Colorado was already on the cutting-edge of drug legalization when it became one of the first two states – Washington being the second – to legalize the recreational use of cannabis in 2012. Fast-forward ten years and, once again, a prominent city in the Centennial State is paving the way.
Proponents are speaking in front of multiple City Councils throughout the state. Their goal is to legalize the use of, or at least make pursuance of the law against mushrooms the lowest level priority for law enforcement.
A resolution under consideration
The Boulder City Council is considering a resolution that would legalize psilocybin mushrooms that have shown positive results in addiction recovery. Should the initiative pass, Boulder would join Denver residents who approved a measure to decriminalize mushrooms in 2019.
Since the Denver vote, there has been no significant increase in arrests for mushroom distribution. Anything resembling significant public health, safety, or increased criminal activity has not occurred based on data provided by the Denver Psilocybin Mushroom Policy Review Panel. The board is composed of not only proponents, but also city officials, law enforcement members, harm reduction professionals, and lawyers.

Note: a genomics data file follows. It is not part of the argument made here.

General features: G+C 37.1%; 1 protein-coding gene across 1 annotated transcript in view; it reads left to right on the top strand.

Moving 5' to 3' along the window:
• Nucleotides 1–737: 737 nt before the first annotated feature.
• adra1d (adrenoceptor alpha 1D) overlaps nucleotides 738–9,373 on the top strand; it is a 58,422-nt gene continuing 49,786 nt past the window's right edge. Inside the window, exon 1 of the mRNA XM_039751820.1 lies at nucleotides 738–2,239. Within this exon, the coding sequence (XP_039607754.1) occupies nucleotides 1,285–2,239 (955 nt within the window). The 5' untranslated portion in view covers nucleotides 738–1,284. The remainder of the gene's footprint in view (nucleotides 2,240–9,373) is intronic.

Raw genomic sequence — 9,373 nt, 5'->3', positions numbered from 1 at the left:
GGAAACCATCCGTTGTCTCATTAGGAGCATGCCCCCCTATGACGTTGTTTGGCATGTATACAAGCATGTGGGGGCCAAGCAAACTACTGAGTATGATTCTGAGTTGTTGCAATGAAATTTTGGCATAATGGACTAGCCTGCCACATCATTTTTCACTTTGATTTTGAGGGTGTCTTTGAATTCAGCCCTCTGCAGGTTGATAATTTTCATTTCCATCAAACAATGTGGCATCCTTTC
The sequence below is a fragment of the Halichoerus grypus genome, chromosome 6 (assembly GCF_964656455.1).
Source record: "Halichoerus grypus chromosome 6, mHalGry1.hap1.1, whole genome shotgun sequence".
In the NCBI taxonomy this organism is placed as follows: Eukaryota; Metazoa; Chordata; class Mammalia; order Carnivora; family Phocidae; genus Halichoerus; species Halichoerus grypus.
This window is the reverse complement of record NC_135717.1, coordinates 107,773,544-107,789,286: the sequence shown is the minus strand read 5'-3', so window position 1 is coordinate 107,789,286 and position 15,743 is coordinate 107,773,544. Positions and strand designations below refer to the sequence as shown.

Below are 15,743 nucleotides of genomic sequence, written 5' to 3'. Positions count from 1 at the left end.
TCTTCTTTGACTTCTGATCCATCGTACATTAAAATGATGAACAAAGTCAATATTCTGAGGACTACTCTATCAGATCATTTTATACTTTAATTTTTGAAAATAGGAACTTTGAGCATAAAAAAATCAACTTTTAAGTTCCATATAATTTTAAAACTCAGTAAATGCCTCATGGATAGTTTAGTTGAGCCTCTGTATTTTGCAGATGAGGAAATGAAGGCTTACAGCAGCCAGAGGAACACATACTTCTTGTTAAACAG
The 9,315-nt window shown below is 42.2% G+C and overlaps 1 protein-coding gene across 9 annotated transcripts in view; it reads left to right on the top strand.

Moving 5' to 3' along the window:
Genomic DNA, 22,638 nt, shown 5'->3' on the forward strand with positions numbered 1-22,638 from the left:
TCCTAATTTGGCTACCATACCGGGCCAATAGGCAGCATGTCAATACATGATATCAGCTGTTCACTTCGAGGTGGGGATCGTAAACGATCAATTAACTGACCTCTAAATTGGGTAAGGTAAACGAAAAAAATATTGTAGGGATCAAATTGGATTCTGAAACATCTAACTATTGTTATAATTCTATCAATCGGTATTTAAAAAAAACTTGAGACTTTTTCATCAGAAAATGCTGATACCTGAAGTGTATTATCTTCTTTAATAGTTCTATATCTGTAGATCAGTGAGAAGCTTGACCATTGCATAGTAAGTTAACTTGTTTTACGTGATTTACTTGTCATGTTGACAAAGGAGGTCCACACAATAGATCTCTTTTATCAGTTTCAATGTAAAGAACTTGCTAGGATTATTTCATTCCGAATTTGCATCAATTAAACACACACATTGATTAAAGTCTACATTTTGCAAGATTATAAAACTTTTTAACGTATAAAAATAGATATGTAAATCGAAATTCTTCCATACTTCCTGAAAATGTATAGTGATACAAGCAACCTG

While under consideration, City Council members have not indicated that they would move forward at this point. However, the proposal may be added to the city’s work plan. Concurrently, Boulder residents are taking a page from Denver proponents and gathering signatures for a potential ballot measure in the future.
Changing the perception of certain drugs considered illegal, yet extremely helpful to users, will take time. For now, the possibility of an arrest for mushrooms remains a possibility, requiring the help of an experienced criminal defense lawyer.